Do I really need an Avalanche Rescue Course?

Participants work to uncover an avalanche victim during an AIARE Rescue Course

Participants work to uncover a simulated avalanche victim during a Blackbird Mountain Guides AIARE Rescue Course.  Photo: Zeb Blais.

Avalanche rescue courses often play second fiddle to AIARE Level 1 courses in the minds of new backcountry skiers.  The mindset seems to be: AIARE 1 courses cover avalanche rescue, so why do I need a course just about rescue? What’s so hard about using a beacon, shove and probe?

Let’s start by looking at the AIARE 1 curriculum.  The amount of time devoted to teaching and practicing avalanche rescue in any AIARE 1 course is, by design, only enough to provide participants with the skills to practice avalanche rescue on their own.  Avalanche rescue, the ability to recover your partner in an avalanche burial, seems like a basic and critical component of avalanche education right?  So why is it only glossed over in level 1 courses?  

Avalanches are complicated.  If you’ve already taken AIARE 1, you know how much information there is to learn in a short period of time.  From the formation of the mountain snowpack, to snow grain metamorphism, to avalanche types and characteristics, to interpreting the avalanche forecast, to identifying avalanche terrain, to human factors, to snow and weather observations, to snowpack tests, to...well, you get the point. The list is overwhelming, but it is the bare minimum education required for backcountry skiers and riders to understand the risks and employ decision making strategies to avoid the hazards of avalanche terrain.  

 Students dig a snow pit during an AIARE 1 avalanche course

Participants work to uncover a simulated avalanche victim during a Blackbird Mountain Guides AIARE Rescue Course.  Photo: Zeb Blais.

Developing decision making skills to avoid an involvement with an avalanche is a matter of life and death. Level 1 avalanche courses cover enough information to provide a baseline, working understanding for backcountry travelers to make sound decisions in avalanche terrain, but it was never meant to be the end of any backcountry traveler's’ avalanche education. In 2018, the American Avalanche Association (A3) and AIARE made fundamental changes to the structure of avalanche education.  This was known as the Pro-Rec Split and it not only divided professional avalanche education from recreational courses, but it also minimized the emphasis on rescue during Level 1 courses.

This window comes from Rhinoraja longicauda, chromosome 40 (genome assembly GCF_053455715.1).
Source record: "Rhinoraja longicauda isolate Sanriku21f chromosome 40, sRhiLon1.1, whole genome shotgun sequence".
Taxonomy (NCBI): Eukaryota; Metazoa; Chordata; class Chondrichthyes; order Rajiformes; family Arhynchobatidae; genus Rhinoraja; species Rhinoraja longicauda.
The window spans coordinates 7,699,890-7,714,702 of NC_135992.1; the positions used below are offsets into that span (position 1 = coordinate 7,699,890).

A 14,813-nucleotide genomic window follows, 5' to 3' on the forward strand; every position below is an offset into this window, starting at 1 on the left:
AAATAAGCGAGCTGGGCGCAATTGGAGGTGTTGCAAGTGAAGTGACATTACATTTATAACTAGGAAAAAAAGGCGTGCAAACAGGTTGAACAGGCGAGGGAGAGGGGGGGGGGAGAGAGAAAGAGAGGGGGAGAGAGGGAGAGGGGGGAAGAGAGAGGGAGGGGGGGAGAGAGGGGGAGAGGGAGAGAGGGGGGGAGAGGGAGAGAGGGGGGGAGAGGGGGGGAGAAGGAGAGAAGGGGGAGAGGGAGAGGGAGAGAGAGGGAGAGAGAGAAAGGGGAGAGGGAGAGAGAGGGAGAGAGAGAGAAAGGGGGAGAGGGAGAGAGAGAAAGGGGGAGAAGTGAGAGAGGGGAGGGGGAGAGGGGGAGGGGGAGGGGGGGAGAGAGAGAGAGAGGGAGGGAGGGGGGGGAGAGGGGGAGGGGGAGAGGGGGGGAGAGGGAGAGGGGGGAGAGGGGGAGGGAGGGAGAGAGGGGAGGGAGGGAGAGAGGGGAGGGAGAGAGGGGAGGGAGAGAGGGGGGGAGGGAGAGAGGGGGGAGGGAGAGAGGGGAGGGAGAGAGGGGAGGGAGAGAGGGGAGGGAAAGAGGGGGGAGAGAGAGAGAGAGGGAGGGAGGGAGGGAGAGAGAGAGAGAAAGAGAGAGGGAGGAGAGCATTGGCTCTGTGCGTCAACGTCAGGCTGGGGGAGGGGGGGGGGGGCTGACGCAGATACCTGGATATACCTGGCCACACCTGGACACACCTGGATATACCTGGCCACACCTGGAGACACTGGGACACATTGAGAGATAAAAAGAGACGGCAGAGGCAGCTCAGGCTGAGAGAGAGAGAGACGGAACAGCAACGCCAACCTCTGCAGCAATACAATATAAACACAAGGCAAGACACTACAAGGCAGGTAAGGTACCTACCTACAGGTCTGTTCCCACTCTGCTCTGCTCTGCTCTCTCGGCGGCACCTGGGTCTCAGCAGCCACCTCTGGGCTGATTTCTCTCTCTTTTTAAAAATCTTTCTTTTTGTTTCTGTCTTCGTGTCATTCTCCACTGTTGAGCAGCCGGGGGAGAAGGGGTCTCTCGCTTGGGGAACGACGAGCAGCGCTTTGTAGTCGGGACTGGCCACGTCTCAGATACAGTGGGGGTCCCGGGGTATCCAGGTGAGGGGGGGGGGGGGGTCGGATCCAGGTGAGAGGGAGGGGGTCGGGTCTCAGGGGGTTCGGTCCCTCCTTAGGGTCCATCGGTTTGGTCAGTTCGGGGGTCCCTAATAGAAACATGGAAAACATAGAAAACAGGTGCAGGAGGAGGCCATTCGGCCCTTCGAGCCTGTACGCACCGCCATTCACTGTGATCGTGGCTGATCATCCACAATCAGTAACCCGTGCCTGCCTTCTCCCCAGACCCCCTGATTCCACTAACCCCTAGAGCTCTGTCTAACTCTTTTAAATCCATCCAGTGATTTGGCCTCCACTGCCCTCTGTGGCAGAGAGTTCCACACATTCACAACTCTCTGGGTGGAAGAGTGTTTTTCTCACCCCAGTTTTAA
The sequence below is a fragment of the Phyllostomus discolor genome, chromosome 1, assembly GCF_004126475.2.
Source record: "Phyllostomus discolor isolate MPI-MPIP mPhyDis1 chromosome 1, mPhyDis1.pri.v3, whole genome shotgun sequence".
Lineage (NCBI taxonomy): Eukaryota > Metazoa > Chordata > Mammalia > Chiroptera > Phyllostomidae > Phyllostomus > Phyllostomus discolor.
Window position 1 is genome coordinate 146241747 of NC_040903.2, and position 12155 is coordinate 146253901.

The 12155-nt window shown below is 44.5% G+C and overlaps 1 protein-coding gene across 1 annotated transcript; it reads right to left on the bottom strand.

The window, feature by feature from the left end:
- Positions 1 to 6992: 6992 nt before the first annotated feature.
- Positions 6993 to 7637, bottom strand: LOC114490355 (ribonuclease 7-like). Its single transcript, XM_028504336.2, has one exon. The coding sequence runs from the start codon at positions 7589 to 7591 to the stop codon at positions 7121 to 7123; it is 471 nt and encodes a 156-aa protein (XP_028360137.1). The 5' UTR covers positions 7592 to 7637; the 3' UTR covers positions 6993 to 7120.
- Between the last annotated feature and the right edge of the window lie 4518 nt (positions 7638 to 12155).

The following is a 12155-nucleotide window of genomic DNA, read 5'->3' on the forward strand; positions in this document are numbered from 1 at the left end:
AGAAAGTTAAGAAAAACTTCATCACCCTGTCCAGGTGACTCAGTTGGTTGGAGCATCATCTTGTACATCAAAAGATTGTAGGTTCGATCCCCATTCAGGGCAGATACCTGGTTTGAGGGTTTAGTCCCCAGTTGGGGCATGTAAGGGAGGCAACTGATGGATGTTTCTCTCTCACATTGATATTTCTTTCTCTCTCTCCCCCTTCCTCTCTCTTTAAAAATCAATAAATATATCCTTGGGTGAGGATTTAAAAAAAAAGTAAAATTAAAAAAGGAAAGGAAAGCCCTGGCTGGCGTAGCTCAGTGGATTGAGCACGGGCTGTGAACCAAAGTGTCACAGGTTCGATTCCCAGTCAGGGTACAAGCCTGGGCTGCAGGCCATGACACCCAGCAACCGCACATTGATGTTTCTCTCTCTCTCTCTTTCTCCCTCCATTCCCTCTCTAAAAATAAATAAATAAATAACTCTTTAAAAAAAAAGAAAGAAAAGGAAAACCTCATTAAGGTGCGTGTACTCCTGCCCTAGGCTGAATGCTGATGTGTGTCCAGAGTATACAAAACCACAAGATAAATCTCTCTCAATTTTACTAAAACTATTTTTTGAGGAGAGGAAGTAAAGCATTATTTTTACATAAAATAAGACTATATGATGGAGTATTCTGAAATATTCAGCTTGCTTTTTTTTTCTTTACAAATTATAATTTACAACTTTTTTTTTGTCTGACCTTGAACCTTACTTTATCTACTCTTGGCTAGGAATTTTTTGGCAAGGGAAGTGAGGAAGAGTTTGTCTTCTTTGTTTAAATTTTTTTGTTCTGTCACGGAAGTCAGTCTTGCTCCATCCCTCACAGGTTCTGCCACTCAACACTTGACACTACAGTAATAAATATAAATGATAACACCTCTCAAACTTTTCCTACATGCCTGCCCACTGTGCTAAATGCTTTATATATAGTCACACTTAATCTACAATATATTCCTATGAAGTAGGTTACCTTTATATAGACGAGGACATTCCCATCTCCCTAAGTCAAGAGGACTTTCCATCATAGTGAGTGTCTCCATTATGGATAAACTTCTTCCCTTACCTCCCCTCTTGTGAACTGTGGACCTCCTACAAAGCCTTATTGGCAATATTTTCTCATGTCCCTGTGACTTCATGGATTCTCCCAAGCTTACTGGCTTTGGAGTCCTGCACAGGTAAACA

The old Avalanche Level 1 was overloaded with information and too much time was spent on rescue.  Teaching thorough rescue skills in AIARE 1 courses was taking precious time away from teaching critical decision making skills and still not providing participants with enough practice to gain significant, life saving rescue skills. 

In order for backcountry travelers to learn the critical decision making skills and be able to save a partner buried in an avalanche, the rescue course had to become its own, stand-alone program.  The original 3 day, in-person AIARE 1 program simply didn’t have enough hours to cover all of the information when it included full rescue practice.   

 A student inspecting the results of an extended column test during an AIARE 1 avalanche course
A student examines the results of an extended column test during an AIARE 1 Avalanche course. Photo: Zeb Blais.